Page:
Business Today

Coal cartel, steel makers fight out over price declaration

Leading mining companies, such as Anglo American giant Rio Tinto and BHP Billiton are pushing for monthly prices for coking coal contracts instead of the quarterly system.

S.P.S Pannu   New Delhi     Last Updated: April 14, 2011  | 12:53 IST

Leading mining companies, such as Anglo American giant Rio Tinto and BHP Billiton are pushing for monthly prices for coking coal contracts instead of the quarterly system that is in place at present, bringing Indian steel manufacturers such as SAIL and Tata Steel under pressure.

Until now Indian companies have been signing contracts for the supply of coking coal on the basis of prices that are fixed for a three-month or quarterly period, and this shields them from the volatility in prices that occurs in the short term.

However, if a strong mining cartel manages to push through contracts based on monthly prices the Indian companies stand to lose as they would have to contend with volatile prices in an inflationary market. These fluctuations in prices introduce uncertainty as they have a cascading effect on product prices as well.

A senior SAIL official disclosed that discussions were on with the mining companies on the matter.

The issue is not India-specific but involves all the countries including China, which imports coking coal for making steel.

 MINING FOR MORE

DANGERS OF CARTELISATION
  • Mining giants Rio Tinto & BHP Billiton are pushing for higher monthly prices for coking coal contracts
  • This is putting Indian steel manufacturers such as SAIL and Tata Steel under pressure
THE TREND THAT WAS
  • Till now Indian companies have been signing contracts for the supply of coking coal on the basis of prices fixed for a quarter
  • This shields them from the volatility in prices that occurs in the short term
WORST FEARS
  • If a strong mining cartel manages to push through contracts on monthly prices basis, Indian firms stand to lose as they would have to contend with volatile prices in an inflationary market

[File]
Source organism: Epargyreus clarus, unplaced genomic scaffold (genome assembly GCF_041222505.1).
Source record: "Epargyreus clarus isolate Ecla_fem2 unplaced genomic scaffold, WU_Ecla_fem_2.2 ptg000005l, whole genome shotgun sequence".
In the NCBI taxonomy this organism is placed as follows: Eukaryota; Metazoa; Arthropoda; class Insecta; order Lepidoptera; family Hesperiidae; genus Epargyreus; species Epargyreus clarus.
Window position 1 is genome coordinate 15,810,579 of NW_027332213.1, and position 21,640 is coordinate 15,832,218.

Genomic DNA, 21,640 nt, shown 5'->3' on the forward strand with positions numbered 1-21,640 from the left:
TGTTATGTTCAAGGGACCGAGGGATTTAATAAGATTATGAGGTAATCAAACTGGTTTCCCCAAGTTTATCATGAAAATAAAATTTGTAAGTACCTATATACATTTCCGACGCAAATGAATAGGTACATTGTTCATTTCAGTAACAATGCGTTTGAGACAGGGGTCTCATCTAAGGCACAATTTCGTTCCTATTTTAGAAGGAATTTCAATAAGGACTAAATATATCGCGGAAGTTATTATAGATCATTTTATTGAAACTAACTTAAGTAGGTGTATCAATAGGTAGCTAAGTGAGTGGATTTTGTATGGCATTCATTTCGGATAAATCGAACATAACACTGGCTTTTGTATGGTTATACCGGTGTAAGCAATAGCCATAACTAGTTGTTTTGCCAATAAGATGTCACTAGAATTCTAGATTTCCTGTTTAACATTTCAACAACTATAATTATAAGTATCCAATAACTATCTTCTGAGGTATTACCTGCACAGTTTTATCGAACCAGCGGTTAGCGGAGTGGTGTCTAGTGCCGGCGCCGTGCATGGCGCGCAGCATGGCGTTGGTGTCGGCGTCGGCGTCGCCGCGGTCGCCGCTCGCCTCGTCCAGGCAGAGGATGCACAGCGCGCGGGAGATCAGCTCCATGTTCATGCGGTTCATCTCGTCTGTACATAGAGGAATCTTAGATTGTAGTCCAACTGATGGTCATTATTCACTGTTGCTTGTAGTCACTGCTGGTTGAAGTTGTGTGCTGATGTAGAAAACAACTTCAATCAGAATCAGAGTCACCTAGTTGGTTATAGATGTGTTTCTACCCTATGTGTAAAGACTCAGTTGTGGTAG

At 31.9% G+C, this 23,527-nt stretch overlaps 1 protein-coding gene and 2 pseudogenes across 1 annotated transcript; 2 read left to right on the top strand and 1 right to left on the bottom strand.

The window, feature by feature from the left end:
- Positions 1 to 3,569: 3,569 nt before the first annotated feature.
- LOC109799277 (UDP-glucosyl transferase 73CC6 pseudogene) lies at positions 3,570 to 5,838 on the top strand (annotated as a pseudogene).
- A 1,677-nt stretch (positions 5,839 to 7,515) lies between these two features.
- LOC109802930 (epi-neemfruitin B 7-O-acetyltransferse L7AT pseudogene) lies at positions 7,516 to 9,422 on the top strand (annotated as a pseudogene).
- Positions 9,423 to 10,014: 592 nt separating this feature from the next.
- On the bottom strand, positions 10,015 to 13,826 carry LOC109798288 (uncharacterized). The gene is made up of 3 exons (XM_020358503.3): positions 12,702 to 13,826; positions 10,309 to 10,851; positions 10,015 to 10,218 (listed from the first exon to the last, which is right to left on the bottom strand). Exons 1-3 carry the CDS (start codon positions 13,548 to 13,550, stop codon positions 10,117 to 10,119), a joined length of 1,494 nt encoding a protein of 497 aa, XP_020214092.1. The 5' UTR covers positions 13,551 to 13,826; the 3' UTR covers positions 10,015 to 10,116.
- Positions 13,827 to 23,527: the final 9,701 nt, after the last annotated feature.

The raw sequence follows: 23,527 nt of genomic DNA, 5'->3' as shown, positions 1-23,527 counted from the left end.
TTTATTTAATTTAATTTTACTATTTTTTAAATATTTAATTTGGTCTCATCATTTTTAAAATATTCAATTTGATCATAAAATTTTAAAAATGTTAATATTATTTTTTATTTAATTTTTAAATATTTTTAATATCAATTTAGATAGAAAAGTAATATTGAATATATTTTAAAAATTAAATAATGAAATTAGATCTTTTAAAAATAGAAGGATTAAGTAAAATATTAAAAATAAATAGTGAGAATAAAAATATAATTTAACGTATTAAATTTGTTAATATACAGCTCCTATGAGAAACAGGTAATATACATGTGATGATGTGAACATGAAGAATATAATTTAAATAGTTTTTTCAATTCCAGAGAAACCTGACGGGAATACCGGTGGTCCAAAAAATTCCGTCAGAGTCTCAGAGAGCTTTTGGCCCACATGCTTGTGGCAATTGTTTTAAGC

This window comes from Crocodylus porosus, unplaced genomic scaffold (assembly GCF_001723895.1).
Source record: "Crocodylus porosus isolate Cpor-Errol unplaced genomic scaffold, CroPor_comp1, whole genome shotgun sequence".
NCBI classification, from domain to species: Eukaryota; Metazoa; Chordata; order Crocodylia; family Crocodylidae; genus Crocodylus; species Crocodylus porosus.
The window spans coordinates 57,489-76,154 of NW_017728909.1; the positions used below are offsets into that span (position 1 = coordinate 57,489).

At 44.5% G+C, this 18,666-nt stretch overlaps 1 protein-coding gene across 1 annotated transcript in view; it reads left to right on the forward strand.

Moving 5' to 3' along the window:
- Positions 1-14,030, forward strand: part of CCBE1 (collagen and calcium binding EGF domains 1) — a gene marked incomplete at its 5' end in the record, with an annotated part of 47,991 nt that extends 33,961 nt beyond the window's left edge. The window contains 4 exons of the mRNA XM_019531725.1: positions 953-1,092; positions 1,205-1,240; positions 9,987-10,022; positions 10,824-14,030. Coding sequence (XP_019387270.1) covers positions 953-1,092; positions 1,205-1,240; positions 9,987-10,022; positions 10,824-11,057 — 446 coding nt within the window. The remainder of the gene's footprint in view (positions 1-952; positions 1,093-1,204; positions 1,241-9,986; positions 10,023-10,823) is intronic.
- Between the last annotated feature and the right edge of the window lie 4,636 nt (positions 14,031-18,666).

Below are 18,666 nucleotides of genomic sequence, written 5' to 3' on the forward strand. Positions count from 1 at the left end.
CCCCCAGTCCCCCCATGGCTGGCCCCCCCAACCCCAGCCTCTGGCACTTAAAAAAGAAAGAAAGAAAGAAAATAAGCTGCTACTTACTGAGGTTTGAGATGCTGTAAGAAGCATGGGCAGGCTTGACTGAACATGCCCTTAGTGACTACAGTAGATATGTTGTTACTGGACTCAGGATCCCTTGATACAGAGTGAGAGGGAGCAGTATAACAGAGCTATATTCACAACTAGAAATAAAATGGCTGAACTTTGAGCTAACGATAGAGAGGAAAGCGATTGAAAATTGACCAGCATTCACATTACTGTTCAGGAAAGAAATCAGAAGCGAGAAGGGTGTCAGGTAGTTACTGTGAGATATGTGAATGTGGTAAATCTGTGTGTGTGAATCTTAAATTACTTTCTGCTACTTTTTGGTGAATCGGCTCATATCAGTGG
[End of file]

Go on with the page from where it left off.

• These fluctuations introduce uncertainty as they have a cascading effect on product prices, too
Indian steel manufacturers could see an erosion in profits since it would be difficult to pass on the increased costs to buyers as demand, especially for long products used in construction, has started to taper off.

While thermal coal is used as a fuel for producing heat, coking coal is an essential input that is mixed with iron ore for manufacturing steel. According to SAIL officials, each tonne of steel that is produced requires one tonne of coking coal as an input. Indian coking coal is of poor quality because of its high ash content as a result of which domestic steel makers have to import coking coal. SAIL uses about 14 million tonnes of coking coal in a year with imports accounting for as much as 10.5 million tonnes.

Thermal coal is imported by power companies, such as NTPC mainly from Indonesia while coking coal is sourced by the steel companies largely from Australia.

A senior SAIL official said, "Around 70 per cent of the firm's coking coal imports come from Australia with the rest coming from USA and other countries." Australian coking coal output had been hit due to flooding caused in the Queensland state by heavy monsoon rain in the first quarter of the current year.

The Queensland Resources Council has estimated the state lost as much as 30 million tonnes of coal output because of the floods, which has exerted an upward pressure on coal prices. Coking coal prices were at $220 per tonne in the January to March quarter and are, according to some analysts, headed towards the $300-per tonne mark.

However, SAIL officials are of the view that since Japanese steel mills have cut back production in the wake of the havoc wrought by the earthquake and Tsunami, there would be some easing in demand which would help restrict the price rise.

Courtesy: Mail Today

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